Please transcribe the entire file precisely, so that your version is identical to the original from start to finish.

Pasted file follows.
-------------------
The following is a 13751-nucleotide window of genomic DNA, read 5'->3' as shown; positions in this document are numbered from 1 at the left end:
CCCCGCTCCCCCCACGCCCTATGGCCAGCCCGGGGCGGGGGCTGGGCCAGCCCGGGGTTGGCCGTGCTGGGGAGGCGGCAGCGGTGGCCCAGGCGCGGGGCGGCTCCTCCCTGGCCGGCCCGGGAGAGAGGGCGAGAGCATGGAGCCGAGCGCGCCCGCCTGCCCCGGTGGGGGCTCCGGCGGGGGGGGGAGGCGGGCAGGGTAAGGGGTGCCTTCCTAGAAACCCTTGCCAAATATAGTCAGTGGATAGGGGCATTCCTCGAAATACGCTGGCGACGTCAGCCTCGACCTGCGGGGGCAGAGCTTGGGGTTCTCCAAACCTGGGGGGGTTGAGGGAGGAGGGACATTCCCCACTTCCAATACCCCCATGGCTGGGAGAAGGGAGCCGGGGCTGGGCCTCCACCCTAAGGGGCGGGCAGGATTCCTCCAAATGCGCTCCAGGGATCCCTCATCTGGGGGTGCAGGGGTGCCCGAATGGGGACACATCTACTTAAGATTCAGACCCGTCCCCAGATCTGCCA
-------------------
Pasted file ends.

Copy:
The following is a 13751-nucleotide window of genomic DNA, read 5'->3' as shown; positions in this document are numbered from 1 at the left end:
CCCCGCTCCCCCCACGCCCTATGGCCAGCCCGGGGCGGGGGCTGGGCCAGCCCGGGGTTGGCCGTGCTGGGGAGGCGGCAGCGGTGGCCCAGGCGCGGGGCGGCTCCTCCCTGGCCGGCCCGGGAGAGAGGGCGAGAGCATGGAGCCGAGCGCGCCCGCCTGCCCCGGTGGGGGCTCCGGCGGGGGGGGGAGGCGGGCAGGGTAAGGGGTGCCTTCCTAGAAACCCTTGCCAAATATAGTCAGTGGATAGGGGCATTCCTCGAAATACGCTGGCGACGTCAGCCTCGACCTGCGGGGGCAGAGCTTGGGGTTCTCCAAACCTGGGGGGGTTGAGGGAGGAGGGACATTCCCCACTTCCAATACCCCCATGGCTGGGAGAAGGGAGCCGGGGCTGGGCCTCCACCCTAAGGGGCGGGCAGGATTCCTCCAAATGCGCTCCAGGGATCCCTCATCTGGGGGTGCAGGGGTGCCCGAATGGGGACACATCTACTTAAGATTCAGACCCGTCCCCAGATCTGCCA